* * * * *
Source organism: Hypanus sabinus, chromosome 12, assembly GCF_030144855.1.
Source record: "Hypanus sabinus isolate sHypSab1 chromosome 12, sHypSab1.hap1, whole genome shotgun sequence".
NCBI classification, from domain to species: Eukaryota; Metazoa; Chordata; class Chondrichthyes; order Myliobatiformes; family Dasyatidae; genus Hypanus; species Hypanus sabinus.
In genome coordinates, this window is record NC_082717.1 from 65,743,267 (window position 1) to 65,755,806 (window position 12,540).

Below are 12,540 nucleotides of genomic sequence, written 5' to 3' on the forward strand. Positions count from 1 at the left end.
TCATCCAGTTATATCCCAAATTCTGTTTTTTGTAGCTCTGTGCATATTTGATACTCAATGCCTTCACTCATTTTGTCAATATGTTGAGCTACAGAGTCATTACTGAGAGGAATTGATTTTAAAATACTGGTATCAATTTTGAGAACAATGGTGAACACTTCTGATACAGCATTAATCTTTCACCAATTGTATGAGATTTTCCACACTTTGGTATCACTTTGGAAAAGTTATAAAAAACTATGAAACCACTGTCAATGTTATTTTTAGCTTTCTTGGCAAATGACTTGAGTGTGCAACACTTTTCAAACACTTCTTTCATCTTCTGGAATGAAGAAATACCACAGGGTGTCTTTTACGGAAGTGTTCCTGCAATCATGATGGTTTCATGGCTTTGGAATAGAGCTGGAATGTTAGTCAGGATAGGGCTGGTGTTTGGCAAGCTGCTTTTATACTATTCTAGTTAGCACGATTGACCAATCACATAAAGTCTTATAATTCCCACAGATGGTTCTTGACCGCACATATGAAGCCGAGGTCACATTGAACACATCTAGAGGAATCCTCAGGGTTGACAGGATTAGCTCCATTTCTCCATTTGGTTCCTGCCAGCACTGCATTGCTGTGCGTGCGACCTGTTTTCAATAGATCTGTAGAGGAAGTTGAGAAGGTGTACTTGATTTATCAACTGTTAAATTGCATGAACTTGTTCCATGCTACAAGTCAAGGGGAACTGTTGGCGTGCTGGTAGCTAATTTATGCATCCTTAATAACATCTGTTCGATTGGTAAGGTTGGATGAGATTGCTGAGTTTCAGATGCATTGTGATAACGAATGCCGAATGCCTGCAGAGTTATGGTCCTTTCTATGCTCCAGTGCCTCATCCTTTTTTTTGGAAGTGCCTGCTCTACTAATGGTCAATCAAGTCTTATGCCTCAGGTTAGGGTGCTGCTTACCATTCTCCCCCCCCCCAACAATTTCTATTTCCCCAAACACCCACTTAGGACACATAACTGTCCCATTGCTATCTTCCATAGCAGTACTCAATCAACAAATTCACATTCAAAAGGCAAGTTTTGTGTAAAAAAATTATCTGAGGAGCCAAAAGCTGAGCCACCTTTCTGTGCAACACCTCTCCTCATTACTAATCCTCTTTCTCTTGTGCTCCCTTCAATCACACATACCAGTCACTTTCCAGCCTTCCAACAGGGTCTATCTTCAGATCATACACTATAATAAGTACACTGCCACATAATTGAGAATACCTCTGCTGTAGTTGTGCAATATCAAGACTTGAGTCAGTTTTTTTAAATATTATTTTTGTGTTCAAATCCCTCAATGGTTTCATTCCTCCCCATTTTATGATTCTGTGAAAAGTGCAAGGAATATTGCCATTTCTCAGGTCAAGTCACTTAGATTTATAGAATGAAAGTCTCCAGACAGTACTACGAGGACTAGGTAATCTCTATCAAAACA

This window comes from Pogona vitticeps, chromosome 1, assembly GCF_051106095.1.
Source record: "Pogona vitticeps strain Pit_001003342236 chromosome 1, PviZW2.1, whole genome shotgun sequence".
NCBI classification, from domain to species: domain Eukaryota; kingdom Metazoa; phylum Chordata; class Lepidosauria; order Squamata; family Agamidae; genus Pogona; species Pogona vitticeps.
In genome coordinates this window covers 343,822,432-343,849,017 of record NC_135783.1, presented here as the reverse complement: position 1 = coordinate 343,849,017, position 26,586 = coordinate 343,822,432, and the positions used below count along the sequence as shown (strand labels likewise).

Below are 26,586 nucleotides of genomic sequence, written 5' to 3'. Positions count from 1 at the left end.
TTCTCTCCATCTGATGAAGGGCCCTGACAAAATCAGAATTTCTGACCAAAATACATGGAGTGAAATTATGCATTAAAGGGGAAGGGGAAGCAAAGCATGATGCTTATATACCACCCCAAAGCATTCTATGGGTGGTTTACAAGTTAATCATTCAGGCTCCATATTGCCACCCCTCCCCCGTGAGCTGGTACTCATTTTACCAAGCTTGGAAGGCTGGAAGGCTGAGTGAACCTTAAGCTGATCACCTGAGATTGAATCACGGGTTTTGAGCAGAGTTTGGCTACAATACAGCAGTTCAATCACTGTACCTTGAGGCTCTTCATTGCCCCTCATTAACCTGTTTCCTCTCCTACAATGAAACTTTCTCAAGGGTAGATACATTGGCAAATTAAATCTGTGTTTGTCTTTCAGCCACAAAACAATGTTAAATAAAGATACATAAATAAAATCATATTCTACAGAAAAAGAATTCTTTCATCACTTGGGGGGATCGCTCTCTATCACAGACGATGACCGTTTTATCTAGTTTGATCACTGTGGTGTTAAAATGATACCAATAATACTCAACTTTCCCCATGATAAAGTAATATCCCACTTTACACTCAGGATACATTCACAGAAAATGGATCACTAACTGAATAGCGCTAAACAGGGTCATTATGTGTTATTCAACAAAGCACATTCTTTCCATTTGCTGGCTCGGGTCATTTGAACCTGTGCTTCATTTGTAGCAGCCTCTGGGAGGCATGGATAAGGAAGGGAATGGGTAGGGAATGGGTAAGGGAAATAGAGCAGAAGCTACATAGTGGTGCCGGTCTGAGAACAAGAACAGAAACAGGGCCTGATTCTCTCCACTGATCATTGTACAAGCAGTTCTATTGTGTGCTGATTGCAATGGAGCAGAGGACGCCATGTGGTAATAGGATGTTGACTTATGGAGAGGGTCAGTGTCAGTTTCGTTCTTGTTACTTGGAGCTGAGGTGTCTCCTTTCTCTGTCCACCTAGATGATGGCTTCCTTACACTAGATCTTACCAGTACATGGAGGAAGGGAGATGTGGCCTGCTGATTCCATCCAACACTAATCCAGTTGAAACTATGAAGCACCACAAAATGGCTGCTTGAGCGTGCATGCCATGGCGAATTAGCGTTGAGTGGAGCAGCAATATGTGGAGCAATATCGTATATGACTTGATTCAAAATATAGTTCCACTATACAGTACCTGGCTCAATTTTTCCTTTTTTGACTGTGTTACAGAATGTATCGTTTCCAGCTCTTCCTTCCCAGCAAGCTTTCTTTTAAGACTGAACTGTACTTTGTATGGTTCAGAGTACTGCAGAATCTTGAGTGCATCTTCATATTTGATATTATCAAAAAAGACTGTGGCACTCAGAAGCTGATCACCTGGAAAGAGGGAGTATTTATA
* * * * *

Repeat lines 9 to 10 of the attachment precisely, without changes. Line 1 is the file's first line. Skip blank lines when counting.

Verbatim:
NCBI classification, from domain to species: domain Eukaryota; kingdom Metazoa; phylum Chordata; class Lepidosauria; order Squamata; family Agamidae; genus Pogona; species Pogona vitticeps.
In genome coordinates this window covers 343,822,432-343,849,017 of record NC_135783.1, presented here as the reverse complement: position 1 = coordinate 343,849,017, position 26,586 = coordinate 343,822,432, and the positions used below count along the sequence as shown (strand labels likewise).